A couple of floor plans from Westlake Encore
. One seemed good on paper and turned out to be great in reality. One seemed good on paper, but turned out to be not so great in reality.
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First, the 800 sq.ft. 2 bed 2 bath unit.
You can find the PDI photos in my post here
. This is the one that looks decent on paper but isn't quite as nice in real life. It's not a bad layout to live in and I'll leave its pros for you to figure out. But I will give you the cons that might not be very apparent from the floor plan:
- Bedrooms are tiny. Once a queen size bed is in, it's hard to walk around it. And forget about fitting in any other piece of furniture. Bedside tables is all you get in either of the bedrooms.
- Foyer and the hallway to the kitchen/living space feels narrow, crammed and is simply a waste of space.
- The walk-in closet feels more crammed than the one in the smaller 600 sq.ft. unit.
- In general, lack of storage space
- Kitchen is pretty much nonfunctional. Between all the appliances taking up most of the kitchen, there is almost no cupboard/pantry space left
- The living room is crammed. Due to lack of solid walls, the furniture layout is forced upon you. There is no physical space for any additional storage besides a TV stand and maybe something small above the TV.
- A corner unit with a major SE exposure and a less major SW exposure. Can be a scorcher on bright summer days.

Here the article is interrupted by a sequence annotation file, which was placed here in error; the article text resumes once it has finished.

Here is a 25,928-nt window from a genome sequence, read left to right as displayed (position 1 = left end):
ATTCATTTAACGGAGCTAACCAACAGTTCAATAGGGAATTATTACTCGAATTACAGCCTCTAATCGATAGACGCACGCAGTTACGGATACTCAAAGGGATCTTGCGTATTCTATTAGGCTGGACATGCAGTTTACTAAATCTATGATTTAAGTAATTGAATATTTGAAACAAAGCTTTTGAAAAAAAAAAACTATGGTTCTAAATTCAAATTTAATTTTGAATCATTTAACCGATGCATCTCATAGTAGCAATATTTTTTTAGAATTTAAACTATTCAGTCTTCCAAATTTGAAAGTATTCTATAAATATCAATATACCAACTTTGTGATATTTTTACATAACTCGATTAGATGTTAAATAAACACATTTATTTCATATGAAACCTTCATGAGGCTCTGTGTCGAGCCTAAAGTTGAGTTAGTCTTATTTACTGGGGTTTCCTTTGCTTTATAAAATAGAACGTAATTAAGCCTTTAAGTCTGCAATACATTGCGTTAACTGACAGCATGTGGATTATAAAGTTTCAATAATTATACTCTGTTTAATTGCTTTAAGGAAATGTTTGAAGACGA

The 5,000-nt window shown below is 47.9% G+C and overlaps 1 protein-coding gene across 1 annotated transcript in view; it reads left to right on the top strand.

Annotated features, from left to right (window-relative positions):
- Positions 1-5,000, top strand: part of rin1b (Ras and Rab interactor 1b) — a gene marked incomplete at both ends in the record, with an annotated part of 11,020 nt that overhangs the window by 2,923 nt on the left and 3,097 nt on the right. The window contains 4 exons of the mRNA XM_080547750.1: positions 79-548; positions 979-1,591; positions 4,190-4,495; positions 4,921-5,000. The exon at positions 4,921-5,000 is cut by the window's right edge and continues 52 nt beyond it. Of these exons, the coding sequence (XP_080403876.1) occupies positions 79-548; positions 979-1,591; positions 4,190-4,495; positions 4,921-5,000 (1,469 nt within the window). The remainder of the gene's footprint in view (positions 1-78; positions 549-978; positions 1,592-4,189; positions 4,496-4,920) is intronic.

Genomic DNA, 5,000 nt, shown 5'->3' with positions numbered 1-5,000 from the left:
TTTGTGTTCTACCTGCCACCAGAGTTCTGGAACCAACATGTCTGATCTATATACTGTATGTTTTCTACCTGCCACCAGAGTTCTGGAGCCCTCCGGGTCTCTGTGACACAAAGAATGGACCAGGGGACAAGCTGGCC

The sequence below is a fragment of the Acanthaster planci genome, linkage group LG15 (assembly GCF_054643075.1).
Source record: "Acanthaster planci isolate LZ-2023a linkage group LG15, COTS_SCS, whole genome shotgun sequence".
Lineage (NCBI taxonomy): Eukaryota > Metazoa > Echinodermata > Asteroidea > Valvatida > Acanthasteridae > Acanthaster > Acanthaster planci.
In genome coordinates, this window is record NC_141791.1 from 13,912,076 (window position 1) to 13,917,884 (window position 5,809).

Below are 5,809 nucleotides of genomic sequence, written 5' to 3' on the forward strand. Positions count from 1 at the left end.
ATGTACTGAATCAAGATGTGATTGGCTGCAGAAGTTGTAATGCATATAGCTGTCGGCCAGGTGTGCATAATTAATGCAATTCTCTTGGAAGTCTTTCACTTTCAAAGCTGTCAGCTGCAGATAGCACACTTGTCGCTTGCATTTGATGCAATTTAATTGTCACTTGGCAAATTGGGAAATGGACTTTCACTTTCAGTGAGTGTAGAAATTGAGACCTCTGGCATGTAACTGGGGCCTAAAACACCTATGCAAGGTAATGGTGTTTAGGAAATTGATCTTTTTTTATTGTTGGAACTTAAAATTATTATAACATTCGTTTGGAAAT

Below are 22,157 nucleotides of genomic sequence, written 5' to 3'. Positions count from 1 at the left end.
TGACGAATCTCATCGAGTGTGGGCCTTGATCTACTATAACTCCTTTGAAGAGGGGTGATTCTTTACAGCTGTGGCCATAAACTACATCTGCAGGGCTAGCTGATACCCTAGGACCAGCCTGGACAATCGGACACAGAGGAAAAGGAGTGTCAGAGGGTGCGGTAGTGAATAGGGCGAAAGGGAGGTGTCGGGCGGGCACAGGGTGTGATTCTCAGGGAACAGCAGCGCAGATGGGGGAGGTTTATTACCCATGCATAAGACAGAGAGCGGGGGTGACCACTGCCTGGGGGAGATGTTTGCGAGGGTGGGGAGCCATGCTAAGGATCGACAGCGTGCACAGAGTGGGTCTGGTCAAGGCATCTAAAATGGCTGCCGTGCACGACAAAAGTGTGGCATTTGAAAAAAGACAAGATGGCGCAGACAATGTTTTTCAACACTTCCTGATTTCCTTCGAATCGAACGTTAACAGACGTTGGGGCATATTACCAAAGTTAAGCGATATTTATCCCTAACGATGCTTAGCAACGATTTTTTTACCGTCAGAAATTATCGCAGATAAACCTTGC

- HVAC is right next to the bedroom (a concern for light sleepers)
Now onto the 600 sq.ft. 1 bed + den 1 bath unit.
In my personal humble opinion, this layout is one of the best ways to optimize the limited space you have. Here are the pros I see in it:
- The foyer/den room is very spacious
- The foyer/den area is kind of separated from the living/kitchen area so when you come into the apartment, your'e not immediately everywhere at once. Yet it doesn't create any wasted space with hallways.
- The bedroom, while it doesn't seem too much bigger than the 800 sq.ft. master bedroom, it is big enough here to be able to fit a dresser and still walk comfortably around a queen size bed.
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- Kitchen/living room area feels a lot more spacious than the 2-bed layout. View attachment 233473
- Kitchen can be psychologically separated from the living room by putting a bar/island between the two. This solution does not destroy the open concept and spaciousness the area offers.
- The kitchen is fully functional, lots of pantry/cupboard space
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- The balcony is not too big nor is it too small.
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- The den is spacious enough for it to be converted to a small child's bedroom. So for a tiny 600 sq.ft. apartment, this layout actually offers a livable option for a young family. Here's an example:
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- Only one side of the unit has window walls; SW exposure. Plenty of light but it's rarely too bright/hot in the unit as the result.
- The walk-in closet feels more spacious than the 2 bedroom unit
- Lots of solid walls
- HVAC is away from bedroom/living room areas
As the result, I personally think that the 600 sq.ft. unit is actually much more livable than the 800 sq.ft. unit. If you're willing to sacrifice the 2nd bathroom and the 2nd bedroom privacy, you get a 1.5 bedroom unit where you don't feel crammed all the time and where you have solid walls around which you can put your furniture in any way you'd like.